[1] A slightly different version of this article appeared in PreacherStuff a year or so ago. Joel Stephen Williams suggested I submit it to Christian Ministry and Missions.

[2] David Barrett, ed., World Christian Encyclopedia (Oxford: Oxford University Press, 1982): 235.

[3] David H.C. Liao, The Unresponsive: Resistant or Neglected? (2nd ed.; Chicago: Moody Press, 1972).

[4] A product of his Western/USA education at Drew and Princeton.

[5] Kosuke Koyama, Water Buffalo Theology (Maryknoll, NY: Orbis Books, 1974): viii.

[6] Timothy C. Tennent, Theology in the context of World Christianity: how the global church is influencing the way we think about and discuss theology (Grand Rapids, MI: Zondervan, 2007).

[7] See Art Lindsley, Love, The Ultimate Apologetic, The Heart of Christian Witness (Downers Grove: IVP, 2008); Thom S. Rainer, Surprising Insights from the Unchurched and Proven Ways to Reach Them (Grand Rapids: Zondervan, 2008).

Monday, January 10, 2022

Avoiding Burnout

Avoiding Burnout

By Timothy C. Gunnells

Burnout is a common problem for leaders in almost any profession and almost any type of organization, but I know first-hand that burnout is a common problem for spiritual leaders, especially those in full-time ministry. Most people go into ministry because of a sincere and passionate desire to lead people closer to the Lord. They want to be an active part of carrying out the Great Commission (Matthew 28:18-20). However, all too often the burdens of working with people, tending to needs, and laboring in ways that most people cannot understand lead to burnout. In her book, Strengthening the Soul of Your Leadership, Ruth Haley Barton uses Moses’ life as a case-study for today’s leader.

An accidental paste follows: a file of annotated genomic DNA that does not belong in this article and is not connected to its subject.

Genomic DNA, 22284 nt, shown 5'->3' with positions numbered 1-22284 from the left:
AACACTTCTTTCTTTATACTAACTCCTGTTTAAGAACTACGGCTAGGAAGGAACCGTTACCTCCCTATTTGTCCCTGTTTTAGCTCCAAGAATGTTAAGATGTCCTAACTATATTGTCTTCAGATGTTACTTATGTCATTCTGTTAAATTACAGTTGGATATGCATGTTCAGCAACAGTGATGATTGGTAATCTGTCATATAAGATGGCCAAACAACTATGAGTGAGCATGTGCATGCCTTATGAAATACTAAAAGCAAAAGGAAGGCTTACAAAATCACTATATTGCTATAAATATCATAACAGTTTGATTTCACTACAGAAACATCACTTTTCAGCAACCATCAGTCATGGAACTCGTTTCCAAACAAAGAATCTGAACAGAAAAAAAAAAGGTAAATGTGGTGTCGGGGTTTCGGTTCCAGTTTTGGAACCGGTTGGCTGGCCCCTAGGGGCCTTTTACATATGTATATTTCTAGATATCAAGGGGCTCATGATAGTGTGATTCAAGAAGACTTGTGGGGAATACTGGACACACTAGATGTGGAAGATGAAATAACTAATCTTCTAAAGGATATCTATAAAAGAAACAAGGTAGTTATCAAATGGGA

Barton recalls how overworked and burned-out Moses had gotten when Jethro, his father-in-law, returned with Moses' wife and sons: